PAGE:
In terms of the General Safety Regulations of the Occupational Health and Safety Act, regulation no. 2(1), “every employer (Manager) shall conduct an evaluation of the risks attached to any condition or situation which may arise from the activities of such employer or user and to which persons at a workplace or in the cause of their employment are exposed to…”
Such a risk assessment should point out any dangers that the employees are exposed to. One would start with a position and work one’s way through the organization, i.e. from sweeper through to manager. Every position would be analyzed and every step that may pose a risk must be noted. The next step is to evaluate the risk and determine how the risk can be mitigated; this may mean e.g. PPE in the short term and to engineer it out in the long term.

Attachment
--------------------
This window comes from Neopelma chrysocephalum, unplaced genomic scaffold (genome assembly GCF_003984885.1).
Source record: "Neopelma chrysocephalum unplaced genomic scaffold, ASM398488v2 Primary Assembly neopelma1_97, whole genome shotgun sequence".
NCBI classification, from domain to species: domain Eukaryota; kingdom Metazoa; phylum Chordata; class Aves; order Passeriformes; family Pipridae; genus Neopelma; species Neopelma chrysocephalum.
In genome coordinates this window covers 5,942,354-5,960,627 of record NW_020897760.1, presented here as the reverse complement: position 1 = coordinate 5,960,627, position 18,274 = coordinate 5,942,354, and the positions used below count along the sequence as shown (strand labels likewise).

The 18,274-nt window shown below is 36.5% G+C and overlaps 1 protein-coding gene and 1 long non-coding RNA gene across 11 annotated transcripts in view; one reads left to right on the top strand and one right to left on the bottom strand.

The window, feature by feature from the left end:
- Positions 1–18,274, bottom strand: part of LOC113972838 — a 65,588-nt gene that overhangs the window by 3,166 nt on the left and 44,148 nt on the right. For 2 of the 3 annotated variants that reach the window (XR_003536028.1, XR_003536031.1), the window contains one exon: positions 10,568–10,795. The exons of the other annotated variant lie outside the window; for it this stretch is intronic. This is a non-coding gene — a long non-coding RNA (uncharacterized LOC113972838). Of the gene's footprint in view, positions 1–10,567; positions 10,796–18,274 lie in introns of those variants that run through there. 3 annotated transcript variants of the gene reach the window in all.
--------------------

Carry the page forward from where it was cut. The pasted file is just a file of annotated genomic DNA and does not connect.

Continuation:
There are consultants who can do these risk assessments for companies, but as can be imagined, it would be a costly exercise as it takes a considerable amount of time. To do one position could take days, dependant on the complexity of the position.
In some cases outside evaluation may be required. An example would be a noise survey to determine the severity of the risk (noise). The results will also indicate whether certain follow-up work is required, e.g. audiometric testing and if so, how often.
The risk assessment should be re-evaluated on a regular basis as positions and equipment do change.
Once all the risks per position have been determined, Management must decide how to mitigate it. In most cases the short term solution would be PPE. It is Managements responsibility to determine the PPE required, while the employee should have an input in the type (e.g. hearing plugs vrs. Hearing muffs).
All PPE must be issued free of charge and replaced when broken. (See our talk on PPE)
Written by Frans Wilbrink of Wilbrink & Associates, tel. 031 – 266 9035